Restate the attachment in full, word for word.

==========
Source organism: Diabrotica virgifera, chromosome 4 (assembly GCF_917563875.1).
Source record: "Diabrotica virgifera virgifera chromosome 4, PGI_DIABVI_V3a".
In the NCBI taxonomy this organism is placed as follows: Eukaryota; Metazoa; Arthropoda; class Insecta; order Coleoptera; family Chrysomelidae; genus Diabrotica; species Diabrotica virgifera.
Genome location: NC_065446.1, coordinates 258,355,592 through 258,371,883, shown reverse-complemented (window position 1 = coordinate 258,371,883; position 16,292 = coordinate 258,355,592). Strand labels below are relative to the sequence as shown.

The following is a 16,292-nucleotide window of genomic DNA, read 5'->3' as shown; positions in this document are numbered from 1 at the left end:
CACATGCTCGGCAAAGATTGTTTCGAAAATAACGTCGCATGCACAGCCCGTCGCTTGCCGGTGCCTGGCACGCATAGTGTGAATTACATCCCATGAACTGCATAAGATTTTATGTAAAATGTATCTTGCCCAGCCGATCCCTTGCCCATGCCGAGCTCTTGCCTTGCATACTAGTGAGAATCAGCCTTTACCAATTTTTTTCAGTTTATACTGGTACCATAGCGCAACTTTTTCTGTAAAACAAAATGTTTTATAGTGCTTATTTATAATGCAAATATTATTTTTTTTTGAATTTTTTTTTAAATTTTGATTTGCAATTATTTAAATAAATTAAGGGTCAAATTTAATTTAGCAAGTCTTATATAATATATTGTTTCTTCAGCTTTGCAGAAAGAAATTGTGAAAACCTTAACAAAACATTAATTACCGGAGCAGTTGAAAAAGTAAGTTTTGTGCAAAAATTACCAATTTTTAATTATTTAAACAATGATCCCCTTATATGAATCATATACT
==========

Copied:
Source organism: Diabrotica virgifera, chromosome 4 (assembly GCF_917563875.1).
Source record: "Diabrotica virgifera virgifera chromosome 4, PGI_DIABVI_V3a".
In the NCBI taxonomy this organism is placed as follows: Eukaryota; Metazoa; Arthropoda; class Insecta; order Coleoptera; family Chrysomelidae; genus Diabrotica; species Diabrotica virgifera.
Genome location: NC_065446.1, coordinates 258,355,592 through 258,371,883, shown reverse-complemented (window position 1 = coordinate 258,371,883; position 16,292 = coordinate 258,355,592). Strand labels below are relative to the sequence as shown.

The following is a 16,292-nucleotide window of genomic DNA, read 5'->3' as shown; positions in this document are numbered from 1 at the left end:
CACATGCTCGGCAAAGATTGTTTCGAAAATAACGTCGCATGCACAGCCCGTCGCTTGCCGGTGCCTGGCACGCATAGTGTGAATTACATCCCATGAACTGCATAAGATTTTATGTAAAATGTATCTTGCCCAGCCGATCCCTTGCCCATGCCGAGCTCTTGCCTTGCATACTAGTGAGAATCAGCCTTTACCAATTTTTTTCAGTTTATACTGGTACCATAGCGCAACTTTTTCTGTAAAACAAAATGTTTTATAGTGCTTATTTATAATGCAAATATTATTTTTTTTTGAATTTTTTTTTAAATTTTGATTTGCAATTATTTAAATAAATTAAGGGTCAAATTTAATTTAGCAAGTCTTATATAATATATTGTTTCTTCAGCTTTGCAGAAAGAAATTGTGAAAACCTTAACAAAACATTAATTACCGGAGCAGTTGAAAAAGTAAGTTTTGTGCAAAAATTACCAATTTTTAATTATTTAAACAATGATCCCCTTATATGAATCATATACT